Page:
Be on the lookout for a scaly renegade who answers to the name of Albert. Height between five and fifteen feet. Dark green, yellow eyes. Charming smile, big toothy grin. Known associates, the Lundin family and childhood friends. Subject is known to wear alligator shoes. Suspect is considered armed to the teeth and dangerous.
And as you might suspect, neighboring counties circulated the bulletin. Local newspapers picked up the story. A farmer in Hancock County called his sheriff to report an alligator had killed his sheep. A Shelby County rancher claimed a huge varmint– most probably a loose gator– had killed cattle and attacked his dogs. Word got out amongst door-to-door salesmen that pedlars known for wearing alligator belts and shoes had inexplicably disappeared without a trace. Talk started circulating about bringing in a professional tracker and hired gunslingers.

At that time, Albert was 40-inches long (a metre for you Pokémon Go participants) but about the diameter of the average cat, assuming either creature could be bribed to stand still long enough to apply a tape measure. Even by hitchhiking, Albert would have been hard-pressed to roam a dozen miles into Shelby County and another ten to Hancock.

Initially we fretted some hunter might shoot our Albert, but as the weeks dragged by, we guessed Albert had gone to ground. As autumn settled in, we grew concerned about winter, knowing Albert couldn’t survive a Midwestern freeze.

Our farm supported a small grove of fruit trees near the house. Sometimes Dad mowed the orchard and sometimes he didn’t. He’d neglected it that season but near the end of summer, he fired up the mower and attacked the tall grass between the trees.

Dad stopped the mower to pick up a thick branch and– you’re way ahead of me– it wasn’t a tree limb at all but Albert himself nestled deep in the high grass. The critter had dozed the entire summer no more than fifty feet from the house.

All parties celebrated the return of the prodigal son. Dad hugged the rascal and Mom cried. Albert croaked happily and asked about dinner. With Albert over 18, we broke out the champagne.

To be accurate, some ranchers still believed he stole a Dodge pickup truck to gallivant around in a tri-county crime spree slaughtering livestock, then sharing his ill-gotten ribs and roasts with hobos down by the railroad tracks. If so, nobody was talking.

Albert the Mighty Dragon

The years passed. Kids moved out and moved on, and Albert stopped appearing in public. He gave up saloons and dance halls and even church picnics. Worse, Dad, his best pal, became terminally ill, slowly dying of a rare lung disease. Albert spent hours listening to an old song popular when he first came to live in the house.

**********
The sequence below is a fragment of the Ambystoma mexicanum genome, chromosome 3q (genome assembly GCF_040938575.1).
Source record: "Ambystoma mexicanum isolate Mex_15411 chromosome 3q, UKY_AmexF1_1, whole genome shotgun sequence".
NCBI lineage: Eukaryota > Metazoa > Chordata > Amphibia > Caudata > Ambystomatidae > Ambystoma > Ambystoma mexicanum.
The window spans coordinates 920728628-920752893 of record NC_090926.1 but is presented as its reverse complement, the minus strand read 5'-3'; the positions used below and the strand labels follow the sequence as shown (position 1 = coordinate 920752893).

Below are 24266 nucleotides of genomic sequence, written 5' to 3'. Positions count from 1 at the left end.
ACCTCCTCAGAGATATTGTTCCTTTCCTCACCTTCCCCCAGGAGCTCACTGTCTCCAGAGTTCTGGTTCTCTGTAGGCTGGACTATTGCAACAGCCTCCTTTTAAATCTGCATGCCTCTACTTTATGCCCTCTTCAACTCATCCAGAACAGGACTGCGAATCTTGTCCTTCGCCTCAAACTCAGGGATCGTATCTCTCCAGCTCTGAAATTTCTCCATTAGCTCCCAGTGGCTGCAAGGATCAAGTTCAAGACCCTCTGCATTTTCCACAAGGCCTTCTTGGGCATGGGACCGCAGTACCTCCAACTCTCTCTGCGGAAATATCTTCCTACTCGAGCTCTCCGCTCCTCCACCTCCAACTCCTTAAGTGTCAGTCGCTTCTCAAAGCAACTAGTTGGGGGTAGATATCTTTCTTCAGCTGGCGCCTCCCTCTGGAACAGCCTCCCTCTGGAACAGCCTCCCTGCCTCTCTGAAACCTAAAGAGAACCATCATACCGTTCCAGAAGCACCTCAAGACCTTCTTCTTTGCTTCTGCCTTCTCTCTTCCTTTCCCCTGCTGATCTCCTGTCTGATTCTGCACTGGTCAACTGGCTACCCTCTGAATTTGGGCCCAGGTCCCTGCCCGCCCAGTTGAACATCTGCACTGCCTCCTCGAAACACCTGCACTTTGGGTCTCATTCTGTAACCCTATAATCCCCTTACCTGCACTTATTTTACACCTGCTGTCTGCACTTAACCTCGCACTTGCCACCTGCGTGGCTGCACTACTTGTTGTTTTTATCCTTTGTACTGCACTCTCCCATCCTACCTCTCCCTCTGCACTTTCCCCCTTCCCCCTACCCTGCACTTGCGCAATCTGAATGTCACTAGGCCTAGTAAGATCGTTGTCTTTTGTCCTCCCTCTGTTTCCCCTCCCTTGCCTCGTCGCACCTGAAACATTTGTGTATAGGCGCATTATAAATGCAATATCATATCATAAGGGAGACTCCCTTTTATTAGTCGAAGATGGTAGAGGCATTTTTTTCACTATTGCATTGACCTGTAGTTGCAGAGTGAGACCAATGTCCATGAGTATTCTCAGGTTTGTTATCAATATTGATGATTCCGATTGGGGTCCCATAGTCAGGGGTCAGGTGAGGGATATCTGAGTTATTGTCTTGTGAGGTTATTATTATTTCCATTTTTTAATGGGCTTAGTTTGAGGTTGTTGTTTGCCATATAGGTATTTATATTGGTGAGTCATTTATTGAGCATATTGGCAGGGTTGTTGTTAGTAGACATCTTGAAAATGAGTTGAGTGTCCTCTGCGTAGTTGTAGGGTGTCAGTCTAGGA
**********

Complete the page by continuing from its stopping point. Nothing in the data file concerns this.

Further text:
A dragon lives forever but not so little boys.
Painted wings and giant rings make way for other toys.
Winter came once again. Albert’s best friend, our dad, faded fast, succumbing to a rare, incurable cousin of tuberculosis.
One grey night it happened, his best friend came no more.
And Puff that mighty dragon, he ceased his fearless roar.
The now-grown children had long since dispersed, the rooms echoed emptily. Mom soldiered on, caring for the household. Albert felt bereft.
His head was bent in sorrow, green scales fell like rain,
Puff no longer went to play along the cherry lane.
Without his life-long friend, Puff could not be brave,
So Puff that mighty dragon sadly slipped into his cave.
That’s how he died. An old bedroom led off the living room, a cold, unheated chamber my parents used for storage since my departure. Mom had gone to and fro, fetching odds-and-ends with the door propped open. Unbeknownst to Mom, Albert crawled under the bed. He was still there when she closed the door.

As a blizzard blanketed the region with snow, it took Mother a day or so to realize Albert had disappeared. Initially she wasn’t too worried… He occasionally hid behind the sofa when my father wasn’t around. He’d come out when he was hungry.

Except this time he didn’t.

In an echo of his first winter on the farm, Albert froze, only this time there would be no recovery, no artificial respiration, no heat lamps or restorative massages. Albert had joined his ancestors in that big bayou in the sky, that place where the days are always balmy and June bugs a’plenty await.